Remember though, your Australian Shepherd is doing this as a way of saying they love you. The close-knit bond the two of you have means the world to your Shepherd. They just want to be near their favorite person, even if that sometimes means being on top of you, quite literally.
Aside from cuddling, Aussies show affection by bringing you toys, nudging you with their noses, sitting on you, and showing their bellies to you. By putting himself in a vulnerable position, he's showing that he trusts you.
Aussies can be very clingy. They crave human companionship and love being included in pretty much everything you do, including being involved in all family activity. Since they require an active lifestyle, they will want to join in everything and anything that is going on around them.
An Aussie doesn't want to be everyone's best friend.
They have to be socialized as puppies so they'll tolerate meeting new people, but they won't approach just anyone for kisses. Though some are friendlier than others, they're generally very attached to just one or two family members.
It's a normal behavior for a dog to settle down at their owner's feet. This may be a way of showing affection, just as you would choose to sit next to a friend or loved one. Some dogs are content to stay on the floor instead of sitting next to you on the couch, so they end up right by your feet or on top of them.
Dogs love to lay down on us for comfort and safety. They will lay on you in bed, on the couch, or even in the car. Comfort and safety put them in a state of relaxation, which releases hormones to the brain. It is common for dogs to feel anxious or fearful if they have gone through a traumatic event or are new.
When your dog licks you, he may be showing his affection, or simply because your lotion or skin tastes good. A compulsive licker may have unintentionally been taught this behavior by his owner: He learns that licking gets him attention, even if it's negative.
The Australian Shepherd will choose one person in the family and then want to spend lots of their time around that person, including sitting on them. Their loyalty is unwavering, so your Shepherd might become your new shadow by your side.
Their cute little bobtail butts wag their whole body when they greet you.
Many dog owners view dogs' licking as a sign of affection similar to kissing. Obsessive licking may be a sign of underlying issues, including anxiety, boredom, or fear. Trick training is an effective way to redirect problem licking in a positive way.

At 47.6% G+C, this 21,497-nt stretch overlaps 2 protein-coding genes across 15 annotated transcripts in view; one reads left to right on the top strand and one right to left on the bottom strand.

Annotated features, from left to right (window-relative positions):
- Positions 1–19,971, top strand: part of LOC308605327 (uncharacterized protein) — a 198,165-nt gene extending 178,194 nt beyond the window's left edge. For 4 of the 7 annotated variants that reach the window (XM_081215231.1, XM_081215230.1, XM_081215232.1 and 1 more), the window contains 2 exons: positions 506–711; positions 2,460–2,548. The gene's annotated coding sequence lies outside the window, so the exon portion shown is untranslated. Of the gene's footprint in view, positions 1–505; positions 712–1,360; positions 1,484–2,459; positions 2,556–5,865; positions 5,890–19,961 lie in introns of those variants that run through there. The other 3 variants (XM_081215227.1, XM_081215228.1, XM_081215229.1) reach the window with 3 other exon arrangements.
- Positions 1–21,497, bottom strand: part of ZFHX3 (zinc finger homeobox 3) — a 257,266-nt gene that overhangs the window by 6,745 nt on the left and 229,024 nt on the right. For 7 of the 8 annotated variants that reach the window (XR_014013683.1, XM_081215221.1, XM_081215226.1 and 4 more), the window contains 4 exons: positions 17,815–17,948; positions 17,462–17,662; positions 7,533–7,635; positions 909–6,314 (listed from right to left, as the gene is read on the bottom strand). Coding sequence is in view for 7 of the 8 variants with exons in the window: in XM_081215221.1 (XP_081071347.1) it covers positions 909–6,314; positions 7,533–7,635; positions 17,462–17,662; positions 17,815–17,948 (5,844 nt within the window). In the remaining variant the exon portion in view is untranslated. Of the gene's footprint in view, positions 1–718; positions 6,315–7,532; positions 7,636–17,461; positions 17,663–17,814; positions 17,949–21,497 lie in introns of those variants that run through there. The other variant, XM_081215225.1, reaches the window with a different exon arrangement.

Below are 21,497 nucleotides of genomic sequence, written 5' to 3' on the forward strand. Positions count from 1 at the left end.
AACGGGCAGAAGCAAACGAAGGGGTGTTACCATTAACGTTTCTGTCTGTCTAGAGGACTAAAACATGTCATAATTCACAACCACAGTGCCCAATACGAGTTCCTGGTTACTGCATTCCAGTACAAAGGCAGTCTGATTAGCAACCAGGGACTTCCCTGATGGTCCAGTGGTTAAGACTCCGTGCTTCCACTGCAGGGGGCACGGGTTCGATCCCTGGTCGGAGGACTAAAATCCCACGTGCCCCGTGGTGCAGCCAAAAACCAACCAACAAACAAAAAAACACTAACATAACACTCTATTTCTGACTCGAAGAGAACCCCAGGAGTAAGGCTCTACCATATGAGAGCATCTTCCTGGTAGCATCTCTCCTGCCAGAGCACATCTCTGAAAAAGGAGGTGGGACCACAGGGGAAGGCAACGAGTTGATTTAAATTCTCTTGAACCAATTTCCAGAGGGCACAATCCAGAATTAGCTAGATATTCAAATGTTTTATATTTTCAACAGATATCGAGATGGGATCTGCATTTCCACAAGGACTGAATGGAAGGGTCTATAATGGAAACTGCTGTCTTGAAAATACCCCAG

Australian shepherds are active and thoroughly enjoy being outside. Owners of this breed enjoy playing Frisbee at the beach, going to the park, and camping outdoors. This breed has a passion for living life to the fullest and people who live with Australian shepherds are said to have a lot of friends.
“The main reason dogs follow us to the bathroom is because they like to be where we are,” Dr. Coppola explains. “Dogs are obligate social animals, which means socialization is a genuinely natural behavior for them. This is part of what makes them such fantastically loyal companions.”
If your dog follows you everywhere then it's a sign that they trust and love you and that you make them feel safe. Following you very closely can be a sign that they're bored, they want something, they're feeling scared or are just being nosy.
Australian Shepherds do typically like to cuddle, especially with their owners or with family members that they live with. They may not be as cuddly with strangers or people they don't know that well. Additionally, some Aussies are more open to cuddling than others; some are more independent by nature.
Dogs that have double or water-repellant coats, like Australian Shepherds, Siberian Huskies, Akitas, Labrador Retrievers, and Newfoundlands, may only need baths every few months. Bathing them more often than necessary can cause dry skin.
Australian Shepherds do not have powerful protective instincts like some other dogs. They are not very untrusting of people, though it depends mainly on how they are raised. Well-socialized dogs will typically be much more accepting of people.
A self-deprecating sense of humour is common with Australians; they like to make fun of themselves and others in conversation, and to tell stories in a relaxed, non-serious way. This can be confronting for foreigners, but it is important to remember that it is most often meant in jest.
Some Aussies, especially females, can be manipulative and are smart enough to figure out how to get what they want. Some are stubborn and dominant (they want to be the boss) and will make you prove that you can make them do things. To teach your Aussie to listen to you, "Respect Training" is mandatory.
It Could Be A Sign Of Affection
Again, most of the time, a dog nibbling is actually something positive. For example, it is often your dog's way of showing how much they love you. It might actually be a form of grooming, which is how dogs bond and show respect to members of their pack that have a higher standing.
Aussies are very sociable dogs. They can feel lonely when they're left alone often and are prone to suffering from separation anxiety. This is when dogs feel an overwhelming sense of anxiety over being apart from their owners.
Known as “Velcro Dogs,” Aussies may form an almost fanatical attachment to their family. This can lead to his mistrust of, and misbehavior toward, strangers. It's important to properly socialize your Aussie as a puppy and to keep introducing him to others outside his immediate family.
They may be fearful to leave your side, they may be assuming they will get a treat, or they may be just plain old bored. Once they begin this kind of behavior it can be impossible to get them to turn it around. The key is to maintain good behaviors and know what you incentivize will happen.